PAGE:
but what the dickens are you basing any of that on??


      • “words fail me” was meant to go here.

        So apparently my typing fails me too.

      • If we are still using solar panels and windmills in 10,000 years, that would be a disaster come true, not hope.

      • We don’t know that CO2 is the independent variable. Reducing CO2 might just cause less CO2 precipitation/capture from natural causes. In fact, on geologic time scales, CO2 appears to follow, rather than lead, temperature change.

      • Jeffrey –
        You forgot the volcanic SO2 contribution, which would negate your catastrophic scenario.

        You also forgot that in 10,000 years the planet is “very likely” to be in another glacial episode. What are you going to do then?

        You also apparently don’t have a clue about the problems with all that “green” technology.

        Labmunkey is right – What an absurd post.

      • Jeffrey Davis

        Oh, c’mon. Have a bit of wit.

      • Sorry, but it’s been a witless day in almost every sense. :-)

      • Hey! I kinda liked the Ocean Spray thing. You could do a Disney World fountain thing to music with a laser show.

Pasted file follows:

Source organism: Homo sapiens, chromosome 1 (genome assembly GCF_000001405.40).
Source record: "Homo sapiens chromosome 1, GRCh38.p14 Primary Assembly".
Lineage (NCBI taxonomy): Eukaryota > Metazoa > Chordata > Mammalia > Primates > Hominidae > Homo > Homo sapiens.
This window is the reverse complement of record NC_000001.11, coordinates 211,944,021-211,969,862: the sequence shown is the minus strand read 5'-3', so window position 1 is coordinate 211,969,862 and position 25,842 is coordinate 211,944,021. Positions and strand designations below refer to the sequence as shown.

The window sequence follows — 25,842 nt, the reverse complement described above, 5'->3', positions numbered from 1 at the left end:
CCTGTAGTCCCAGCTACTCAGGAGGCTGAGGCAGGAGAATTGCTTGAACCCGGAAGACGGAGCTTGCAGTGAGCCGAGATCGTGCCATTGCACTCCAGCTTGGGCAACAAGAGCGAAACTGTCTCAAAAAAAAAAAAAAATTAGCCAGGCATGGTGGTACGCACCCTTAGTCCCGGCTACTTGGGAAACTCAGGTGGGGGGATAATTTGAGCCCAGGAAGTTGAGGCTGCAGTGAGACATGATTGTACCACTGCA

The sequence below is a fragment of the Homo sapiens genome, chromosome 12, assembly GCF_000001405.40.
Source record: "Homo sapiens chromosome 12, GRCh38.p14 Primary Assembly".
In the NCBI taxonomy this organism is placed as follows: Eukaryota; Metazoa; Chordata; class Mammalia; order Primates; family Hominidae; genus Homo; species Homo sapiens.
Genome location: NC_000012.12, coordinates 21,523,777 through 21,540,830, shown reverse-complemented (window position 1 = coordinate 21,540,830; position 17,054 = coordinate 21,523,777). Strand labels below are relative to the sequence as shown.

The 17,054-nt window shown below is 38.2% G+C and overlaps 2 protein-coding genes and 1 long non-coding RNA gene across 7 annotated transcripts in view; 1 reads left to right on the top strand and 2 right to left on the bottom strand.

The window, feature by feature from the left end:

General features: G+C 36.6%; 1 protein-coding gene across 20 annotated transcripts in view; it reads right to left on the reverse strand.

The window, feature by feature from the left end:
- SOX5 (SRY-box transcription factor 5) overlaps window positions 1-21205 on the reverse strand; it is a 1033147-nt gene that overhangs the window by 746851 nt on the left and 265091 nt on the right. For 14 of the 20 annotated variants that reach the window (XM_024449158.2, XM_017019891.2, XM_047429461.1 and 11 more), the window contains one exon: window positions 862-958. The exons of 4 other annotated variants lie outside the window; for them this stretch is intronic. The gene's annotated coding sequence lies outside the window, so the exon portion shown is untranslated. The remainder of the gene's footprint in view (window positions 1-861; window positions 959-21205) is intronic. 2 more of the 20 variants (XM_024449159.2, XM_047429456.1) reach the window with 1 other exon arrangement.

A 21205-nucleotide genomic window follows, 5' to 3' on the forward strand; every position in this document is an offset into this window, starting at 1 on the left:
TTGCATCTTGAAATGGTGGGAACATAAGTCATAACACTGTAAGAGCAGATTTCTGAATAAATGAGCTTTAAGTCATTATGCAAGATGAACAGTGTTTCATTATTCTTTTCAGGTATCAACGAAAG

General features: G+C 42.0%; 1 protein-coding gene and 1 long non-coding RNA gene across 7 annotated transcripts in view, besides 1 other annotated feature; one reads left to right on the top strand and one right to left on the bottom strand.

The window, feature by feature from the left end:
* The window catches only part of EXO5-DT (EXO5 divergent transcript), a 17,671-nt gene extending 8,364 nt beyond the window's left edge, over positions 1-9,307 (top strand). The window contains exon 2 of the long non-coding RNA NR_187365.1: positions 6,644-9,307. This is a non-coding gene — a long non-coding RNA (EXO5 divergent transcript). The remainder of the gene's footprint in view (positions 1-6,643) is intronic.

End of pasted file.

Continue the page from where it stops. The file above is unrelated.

• WOW, that didn’t line up right at all. It was supposed to be linked to Lab Monkey dis-ing geo-engineering.

    • Climate like the universe can’t be stabilised.

      “We look at our world and the universe with human eyes and more importantly, with a human lifespan. In terms of the latter, we see an apparently ageless and unchanging view but it’s a false impression. When looked at through the eyes of “deep” time, it is dynamic, violent and forever changing. There is no ideal static harmonious state which must be maintained. There never was and there never will be either.”


    • I would include Harriet Harman, Gordon Brown and the entire Labour Party and its membership in the “Criminal” label. They’ve destroyed the British economy (again!), wrecked the Contitution, imposed minority rule and rammed through Acts on the back of this fraudulent “climate science” which will ensure that Britain is rendered a thrid world cesspit by the end of this century – unless Cameron has the guts to repeal all of Blair’s “Green” legislation and a whole lot more besides.

      I wonder where Tony pays his taxes these days? With his million pound deals built on peddling garbage and his wifes millions from the legislation he passed to promote her legal practice, you can bet he’s got a neat little tax haven somewhere.